17 May 2023, 15:30-17:00 (CEST, Amsterdam/Brussels time)
Online (Microsoft Teams)
Registration is not needed. Please click here to attend the meeting
In 1973, the Institute of Modernization History at Academia Sinica in Taiwan embarked on an ambitious project aiming to examine China in the late nineteenth and early twentieth century through the lens of modernization theory. In the next sixteen years, a total of seventeen historians contributed to this “Modernization in China: A Regional Study” project; each assigned a province to study. However, more than half of their research outcomes were never published. Is this project a failure? Why did these historians at the margins of American knowledge hegemony enthusiastically initiate this project in the first place but later decided to abandon most of what they’ve found? By exploring the making and the anguish of this seemingly unsuccessful project, this talk illuminates the complex interplays of local and international politics, social sciences theory, and historical research in the Cold War knowledge production nexus in East Asia.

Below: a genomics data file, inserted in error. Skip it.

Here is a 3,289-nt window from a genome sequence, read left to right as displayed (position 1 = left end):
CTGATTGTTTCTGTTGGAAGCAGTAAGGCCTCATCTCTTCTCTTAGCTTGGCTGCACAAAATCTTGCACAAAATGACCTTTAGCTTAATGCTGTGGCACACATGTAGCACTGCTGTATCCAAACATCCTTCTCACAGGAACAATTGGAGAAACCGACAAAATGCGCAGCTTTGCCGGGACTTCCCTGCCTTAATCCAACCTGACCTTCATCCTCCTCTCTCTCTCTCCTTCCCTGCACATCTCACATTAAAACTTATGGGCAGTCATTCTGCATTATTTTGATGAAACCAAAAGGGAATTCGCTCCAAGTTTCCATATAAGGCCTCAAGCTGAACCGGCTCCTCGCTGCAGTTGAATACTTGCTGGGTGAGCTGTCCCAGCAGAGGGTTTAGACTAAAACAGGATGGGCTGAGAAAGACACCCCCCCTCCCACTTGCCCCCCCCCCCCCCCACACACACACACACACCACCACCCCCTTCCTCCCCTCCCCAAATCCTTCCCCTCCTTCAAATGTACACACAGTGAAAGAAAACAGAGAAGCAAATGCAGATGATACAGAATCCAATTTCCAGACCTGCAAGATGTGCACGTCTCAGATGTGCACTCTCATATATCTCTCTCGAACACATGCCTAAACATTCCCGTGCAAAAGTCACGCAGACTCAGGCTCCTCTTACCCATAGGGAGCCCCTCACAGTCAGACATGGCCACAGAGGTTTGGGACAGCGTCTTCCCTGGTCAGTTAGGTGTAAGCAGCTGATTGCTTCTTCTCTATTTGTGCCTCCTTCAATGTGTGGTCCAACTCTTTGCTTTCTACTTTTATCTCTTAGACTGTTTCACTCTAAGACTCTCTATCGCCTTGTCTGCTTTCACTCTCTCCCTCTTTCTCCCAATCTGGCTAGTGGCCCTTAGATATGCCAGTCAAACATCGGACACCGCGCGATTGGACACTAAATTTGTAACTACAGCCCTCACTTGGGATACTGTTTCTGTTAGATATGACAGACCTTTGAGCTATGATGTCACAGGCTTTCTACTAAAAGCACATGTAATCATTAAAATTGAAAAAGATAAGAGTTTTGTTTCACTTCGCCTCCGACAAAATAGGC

Fei-Hsien Wang is Associate Professor at the Department of History, Indiana University Bloomington. She works on the history of modern China, exploring aspects of how information, ideas and practices were produced, transmitted, and consumed across societies in East Asia. Her research focuses on the changing relations between knowledge, commerce, and political authority after 1800. Wang is the author of Pirates and Publishers: A Social History of Copyright in Modern China (Princeton, 2019). Her next book project – tentatively entitled Phantoms of Empire: China’s Post-Imperial Fantasies – places themes of cultural production, consumerism and information regulation in the context of revolution and national building, examining the motif of ’empire’ (diguo) in Chinese popular culture from the late Qing empire to the present.
Please visit our website here. This seminar series is organized by Lukas M. Verburgt and Sjang ten Hagen.